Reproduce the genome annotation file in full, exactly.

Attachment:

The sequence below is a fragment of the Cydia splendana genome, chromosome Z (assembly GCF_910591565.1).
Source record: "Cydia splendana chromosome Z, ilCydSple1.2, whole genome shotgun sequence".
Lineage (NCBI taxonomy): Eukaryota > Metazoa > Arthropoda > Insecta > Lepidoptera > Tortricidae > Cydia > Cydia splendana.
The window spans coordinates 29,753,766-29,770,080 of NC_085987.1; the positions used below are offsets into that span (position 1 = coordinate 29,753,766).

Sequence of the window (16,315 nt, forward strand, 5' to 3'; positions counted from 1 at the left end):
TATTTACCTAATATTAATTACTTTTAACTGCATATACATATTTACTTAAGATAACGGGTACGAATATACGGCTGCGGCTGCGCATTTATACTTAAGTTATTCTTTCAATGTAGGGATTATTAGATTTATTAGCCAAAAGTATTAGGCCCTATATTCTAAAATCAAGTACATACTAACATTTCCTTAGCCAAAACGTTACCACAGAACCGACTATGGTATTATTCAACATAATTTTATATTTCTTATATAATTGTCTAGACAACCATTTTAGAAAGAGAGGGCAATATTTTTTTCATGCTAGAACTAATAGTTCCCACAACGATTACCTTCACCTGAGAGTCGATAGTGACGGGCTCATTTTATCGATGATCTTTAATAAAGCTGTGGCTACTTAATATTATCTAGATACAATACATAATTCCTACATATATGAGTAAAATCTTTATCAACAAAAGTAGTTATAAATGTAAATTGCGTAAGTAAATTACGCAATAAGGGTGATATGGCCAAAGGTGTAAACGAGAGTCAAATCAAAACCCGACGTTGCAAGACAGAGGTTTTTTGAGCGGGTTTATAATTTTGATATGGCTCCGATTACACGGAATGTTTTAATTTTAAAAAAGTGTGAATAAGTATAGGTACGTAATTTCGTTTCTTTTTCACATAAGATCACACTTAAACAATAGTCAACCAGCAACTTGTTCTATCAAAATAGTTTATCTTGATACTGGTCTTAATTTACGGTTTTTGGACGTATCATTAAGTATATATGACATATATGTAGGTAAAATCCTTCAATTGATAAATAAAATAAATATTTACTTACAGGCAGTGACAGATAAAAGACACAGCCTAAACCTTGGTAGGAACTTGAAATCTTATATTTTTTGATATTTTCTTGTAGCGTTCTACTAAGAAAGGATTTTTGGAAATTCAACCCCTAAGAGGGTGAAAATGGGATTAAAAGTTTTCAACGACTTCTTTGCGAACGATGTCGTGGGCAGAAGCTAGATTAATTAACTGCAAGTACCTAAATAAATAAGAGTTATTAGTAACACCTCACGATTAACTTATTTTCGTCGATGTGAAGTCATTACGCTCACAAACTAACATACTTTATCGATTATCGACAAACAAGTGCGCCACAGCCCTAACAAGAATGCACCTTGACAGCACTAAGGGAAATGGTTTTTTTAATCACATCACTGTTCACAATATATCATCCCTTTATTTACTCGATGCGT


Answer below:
The sequence below is a fragment of the Cydia splendana genome, chromosome Z (assembly GCF_910591565.1).
Source record: "Cydia splendana chromosome Z, ilCydSple1.2, whole genome shotgun sequence".
Lineage (NCBI taxonomy): Eukaryota > Metazoa > Arthropoda > Insecta > Lepidoptera > Tortricidae > Cydia > Cydia splendana.
The window spans coordinates 29,753,766-29,770,080 of NC_085987.1; the positions used below are offsets into that span (position 1 = coordinate 29,753,766).

Sequence of the window (16,315 nt, forward strand, 5' to 3'; positions counted from 1 at the left end):
TATTTACCTAATATTAATTACTTTTAACTGCATATACATATTTACTTAAGATAACGGGTACGAATATACGGCTGCGGCTGCGCATTTATACTTAAGTTATTCTTTCAATGTAGGGATTATTAGATTTATTAGCCAAAAGTATTAGGCCCTATATTCTAAAATCAAGTACATACTAACATTTCCTTAGCCAAAACGTTACCACAGAACCGACTATGGTATTATTCAACATAATTTTATATTTCTTATATAATTGTCTAGACAACCATTTTAGAAAGAGAGGGCAATATTTTTTTCATGCTAGAACTAATAGTTCCCACAACGATTACCTTCACCTGAGAGTCGATAGTGACGGGCTCATTTTATCGATGATCTTTAATAAAGCTGTGGCTACTTAATATTATCTAGATACAATACATAATTCCTACATATATGAGTAAAATCTTTATCAACAAAAGTAGTTATAAATGTAAATTGCGTAAGTAAATTACGCAATAAGGGTGATATGGCCAAAGGTGTAAACGAGAGTCAAATCAAAACCCGACGTTGCAAGACAGAGGTTTTTTGAGCGGGTTTATAATTTTGATATGGCTCCGATTACACGGAATGTTTTAATTTTAAAAAAGTGTGAATAAGTATAGGTACGTAATTTCGTTTCTTTTTCACATAAGATCACACTTAAACAATAGTCAACCAGCAACTTGTTCTATCAAAATAGTTTATCTTGATACTGGTCTTAATTTACGGTTTTTGGACGTATCATTAAGTATATATGACATATATGTAGGTAAAATCCTTCAATTGATAAATAAAATAAATATTTACTTACAGGCAGTGACAGATAAAAGACACAGCCTAAACCTTGGTAGGAACTTGAAATCTTATATTTTTTGATATTTTCTTGTAGCGTTCTACTAAGAAAGGATTTTTGGAAATTCAACCCCTAAGAGGGTGAAAATGGGATTAAAAGTTTTCAACGACTTCTTTGCGAACGATGTCGTGGGCAGAAGCTAGATTAATTAACTGCAAGTACCTAAATAAATAAGAGTTATTAGTAACACCTCACGATTAACTTATTTTCGTCGATGTGAAGTCATTACGCTCACAAACTAACATACTTTATCGATTATCGACAAACAAGTGCGCCACAGCCCTAACAAGAATGCACCTTGACAGCACTAAGGGAAATGGTTTTTTTAATCACATCACTGTTCACAATATATCATCCCTTTATTTACTCGATGCGT